Fake "Report Cards" Downplay Funding Needs

The American Legislative Exchange Council (ALEC) recently issued its 2006 version of its "Report Card on American Education", the organization's annual propaganda that public schools are failing and that more resources for poorer schools won't make a difference.

It's hard to believe that anyone takes these ALEC "Report Cards" seriously, since they are a statistically silly but headline-grabbing gimmick written by Andrew T. LeFevre, a writer with little educational training whose previous work was as a flack for the Association of Private Correctional and Treatment Organizations (APCTO), the private prison industry's lobbying arm. The "Report Cards" compare student success averaged across each state as a whole -- with no breakdown for wealthier versus poorer communities or any account of special education needs that might vary between the states. LeFevre's career is as a political hit man for corporate privatization of public institutions, not in educational statistics, and it shows in the simplistic statistical analysis used in the ALEC "report cards."

While there are obviously individual schools in need of more help, serious education studies have shown real improvement overall in the public schools over the last few decades. For example, the Nation's Report Card, issued by the National Assessment of Educational Progress, a branch of the federal government, shows performance gains for most age groups from 1971 to 2004, with the gap between white and minority students closing over the last three decades.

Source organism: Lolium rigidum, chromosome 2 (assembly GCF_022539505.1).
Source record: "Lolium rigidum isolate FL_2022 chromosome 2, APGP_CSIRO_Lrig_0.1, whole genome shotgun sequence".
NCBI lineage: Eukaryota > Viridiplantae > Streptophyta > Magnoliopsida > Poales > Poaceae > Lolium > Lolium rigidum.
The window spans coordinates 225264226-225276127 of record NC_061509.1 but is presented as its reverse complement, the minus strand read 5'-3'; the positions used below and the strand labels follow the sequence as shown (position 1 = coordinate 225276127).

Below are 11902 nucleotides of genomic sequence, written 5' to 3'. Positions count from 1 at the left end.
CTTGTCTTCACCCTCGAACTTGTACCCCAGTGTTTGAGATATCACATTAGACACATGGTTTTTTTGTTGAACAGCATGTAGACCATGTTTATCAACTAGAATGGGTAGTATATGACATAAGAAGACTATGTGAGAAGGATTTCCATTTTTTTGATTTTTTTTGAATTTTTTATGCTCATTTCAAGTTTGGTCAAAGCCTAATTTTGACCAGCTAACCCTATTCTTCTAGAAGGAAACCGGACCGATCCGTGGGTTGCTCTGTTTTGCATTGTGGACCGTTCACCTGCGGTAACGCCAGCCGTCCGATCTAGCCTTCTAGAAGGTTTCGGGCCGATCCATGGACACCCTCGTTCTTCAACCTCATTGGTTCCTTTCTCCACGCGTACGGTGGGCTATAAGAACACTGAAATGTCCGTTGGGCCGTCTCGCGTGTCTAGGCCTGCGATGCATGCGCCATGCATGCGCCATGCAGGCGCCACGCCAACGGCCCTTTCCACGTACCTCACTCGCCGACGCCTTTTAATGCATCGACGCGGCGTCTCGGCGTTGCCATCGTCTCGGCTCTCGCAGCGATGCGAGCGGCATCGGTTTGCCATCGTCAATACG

Conservative flacks like LeFevre downplay these gains as insufficient for the money spent, quoting a statistic that "per pupil expenditures have increased by 78.0 percent" in the last few decades. But this number exaggerates spending increases by ignoring inflation in service sector costs and the fact that a substantial portion of increased spending has been for special education and dropout prevention. The increased special education spending was crucial for expanding the percentage of the school-age population attending public schools -- and saving taxpayers money due to lowered institutionalization costs for the physically and mentally disabled. But it's just a dishonest statistical trick by rightwingers to count such special ed money as an increase in spending for the general school population.

And here's the core statistical lie of the public school privatization crowd -- they overstate the funding going to schools, especially to those in poorer communities, then argue that no more funding is needed for the schools that do need help. Yet the Center on Budget and Policy Priorities has highlighted a range of studies showing that increased investments in public education produce substantial benefits in student achievement, particularly among low-income students:

Because low-income students lag in academic achievement, and many poor school districts continue to receive funding levels below those of wealthier districts, high-poverty school districts represent both the greatest need for education funding and the greatest opportunity to improve student outcomes.


Nowhere in the ALEC report are educational spending differences within states discussed, a glaring omission given that there are lawsuits and political campaigns challenging unequal funding of schools in nearly every state in the country.

But distracting the political debate from such problems is exactly the point of statistical frauds like ALEC's report.

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